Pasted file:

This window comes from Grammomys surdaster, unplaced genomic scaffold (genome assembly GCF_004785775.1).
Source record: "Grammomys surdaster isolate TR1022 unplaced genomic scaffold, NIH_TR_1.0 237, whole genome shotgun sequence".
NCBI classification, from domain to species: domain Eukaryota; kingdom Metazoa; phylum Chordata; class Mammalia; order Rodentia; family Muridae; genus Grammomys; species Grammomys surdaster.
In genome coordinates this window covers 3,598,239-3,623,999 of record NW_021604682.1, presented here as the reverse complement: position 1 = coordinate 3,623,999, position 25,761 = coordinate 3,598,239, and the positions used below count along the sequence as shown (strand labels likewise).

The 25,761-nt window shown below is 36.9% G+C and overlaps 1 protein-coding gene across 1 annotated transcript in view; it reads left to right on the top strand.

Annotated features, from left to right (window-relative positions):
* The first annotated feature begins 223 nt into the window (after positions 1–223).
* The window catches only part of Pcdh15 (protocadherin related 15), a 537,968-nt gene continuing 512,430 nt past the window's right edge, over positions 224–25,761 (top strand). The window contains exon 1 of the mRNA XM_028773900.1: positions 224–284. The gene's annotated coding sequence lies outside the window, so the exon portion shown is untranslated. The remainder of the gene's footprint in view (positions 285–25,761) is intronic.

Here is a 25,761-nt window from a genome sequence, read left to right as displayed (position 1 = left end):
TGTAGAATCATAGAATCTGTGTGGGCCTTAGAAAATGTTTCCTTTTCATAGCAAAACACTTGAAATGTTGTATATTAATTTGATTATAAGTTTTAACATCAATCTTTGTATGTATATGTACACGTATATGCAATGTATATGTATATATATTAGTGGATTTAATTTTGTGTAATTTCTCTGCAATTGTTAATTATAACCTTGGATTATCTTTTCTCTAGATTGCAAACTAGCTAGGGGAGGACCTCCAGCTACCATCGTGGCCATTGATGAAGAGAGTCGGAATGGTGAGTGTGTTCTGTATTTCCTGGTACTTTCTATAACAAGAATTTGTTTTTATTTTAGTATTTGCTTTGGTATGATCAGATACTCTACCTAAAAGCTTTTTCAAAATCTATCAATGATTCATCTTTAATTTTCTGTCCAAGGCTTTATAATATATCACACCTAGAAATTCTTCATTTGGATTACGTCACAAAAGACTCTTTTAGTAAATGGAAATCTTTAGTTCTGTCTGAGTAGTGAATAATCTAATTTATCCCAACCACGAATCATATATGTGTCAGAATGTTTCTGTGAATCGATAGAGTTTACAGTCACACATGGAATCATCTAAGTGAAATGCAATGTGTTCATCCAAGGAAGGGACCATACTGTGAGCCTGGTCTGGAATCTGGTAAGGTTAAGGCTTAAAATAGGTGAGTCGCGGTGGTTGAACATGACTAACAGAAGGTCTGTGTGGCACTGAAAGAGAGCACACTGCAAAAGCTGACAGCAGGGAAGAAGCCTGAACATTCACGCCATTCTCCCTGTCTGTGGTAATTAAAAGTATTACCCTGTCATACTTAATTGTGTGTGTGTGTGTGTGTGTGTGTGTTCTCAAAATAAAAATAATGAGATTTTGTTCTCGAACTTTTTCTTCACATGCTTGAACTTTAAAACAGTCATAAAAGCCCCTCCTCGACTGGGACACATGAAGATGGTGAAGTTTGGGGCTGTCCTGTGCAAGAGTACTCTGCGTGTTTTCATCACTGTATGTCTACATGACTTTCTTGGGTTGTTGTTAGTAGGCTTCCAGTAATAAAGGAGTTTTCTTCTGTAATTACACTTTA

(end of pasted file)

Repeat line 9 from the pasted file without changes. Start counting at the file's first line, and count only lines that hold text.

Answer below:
Here is a 25,761-nt window from a genome sequence, read left to right as displayed (position 1 = left end):